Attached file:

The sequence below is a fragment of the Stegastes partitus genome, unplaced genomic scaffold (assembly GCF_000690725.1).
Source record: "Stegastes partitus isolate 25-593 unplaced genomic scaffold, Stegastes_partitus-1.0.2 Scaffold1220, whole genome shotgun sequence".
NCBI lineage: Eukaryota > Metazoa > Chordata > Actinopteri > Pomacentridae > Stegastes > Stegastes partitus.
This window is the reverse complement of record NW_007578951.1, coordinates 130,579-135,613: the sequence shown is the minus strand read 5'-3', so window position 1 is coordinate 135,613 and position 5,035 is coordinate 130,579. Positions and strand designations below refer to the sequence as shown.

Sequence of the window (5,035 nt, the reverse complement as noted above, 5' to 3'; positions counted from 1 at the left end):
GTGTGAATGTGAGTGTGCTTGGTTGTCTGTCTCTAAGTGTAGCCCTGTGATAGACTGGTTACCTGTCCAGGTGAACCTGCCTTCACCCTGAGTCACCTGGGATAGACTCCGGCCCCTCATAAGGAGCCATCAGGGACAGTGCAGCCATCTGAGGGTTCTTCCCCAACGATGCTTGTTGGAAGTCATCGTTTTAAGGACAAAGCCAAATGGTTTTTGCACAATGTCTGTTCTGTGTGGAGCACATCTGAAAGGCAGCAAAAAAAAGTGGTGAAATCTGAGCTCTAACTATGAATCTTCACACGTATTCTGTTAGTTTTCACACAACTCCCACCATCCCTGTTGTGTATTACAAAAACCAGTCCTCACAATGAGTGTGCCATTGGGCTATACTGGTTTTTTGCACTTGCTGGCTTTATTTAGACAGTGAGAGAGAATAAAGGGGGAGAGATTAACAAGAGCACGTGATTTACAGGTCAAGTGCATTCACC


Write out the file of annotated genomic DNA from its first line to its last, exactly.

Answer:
The sequence below is a fragment of the Stegastes partitus genome, unplaced genomic scaffold (assembly GCF_000690725.1).
Source record: "Stegastes partitus isolate 25-593 unplaced genomic scaffold, Stegastes_partitus-1.0.2 Scaffold1220, whole genome shotgun sequence".
NCBI lineage: Eukaryota > Metazoa > Chordata > Actinopteri > Pomacentridae > Stegastes > Stegastes partitus.
This window is the reverse complement of record NW_007578951.1, coordinates 130,579-135,613: the sequence shown is the minus strand read 5'-3', so window position 1 is coordinate 135,613 and position 5,035 is coordinate 130,579. Positions and strand designations below refer to the sequence as shown.

Sequence of the window (5,035 nt, the reverse complement as noted above, 5' to 3'; positions counted from 1 at the left end):
GTGTGAATGTGAGTGTGCTTGGTTGTCTGTCTCTAAGTGTAGCCCTGTGATAGACTGGTTACCTGTCCAGGTGAACCTGCCTTCACCCTGAGTCACCTGGGATAGACTCCGGCCCCTCATAAGGAGCCATCAGGGACAGTGCAGCCATCTGAGGGTTCTTCCCCAACGATGCTTGTTGGAAGTCATCGTTTTAAGGACAAAGCCAAATGGTTTTTGCACAATGTCTGTTCTGTGTGGAGCACATCTGAAAGGCAGCAAAAAAAAGTGGTGAAATCTGAGCTCTAACTATGAATCTTCACACGTATTCTGTTAGTTTTCACACAACTCCCACCATCCCTGTTGTGTATTACAAAAACCAGTCCTCACAATGAGTGTGCCATTGGGCTATACTGGTTTTTTGCACTTGCTGGCTTTATTTAGACAGTGAGAGAGAATAAAGGGGGAGAGATTAACAAGAGCACGTGATTTACAGGTCAAGTGCATTCACC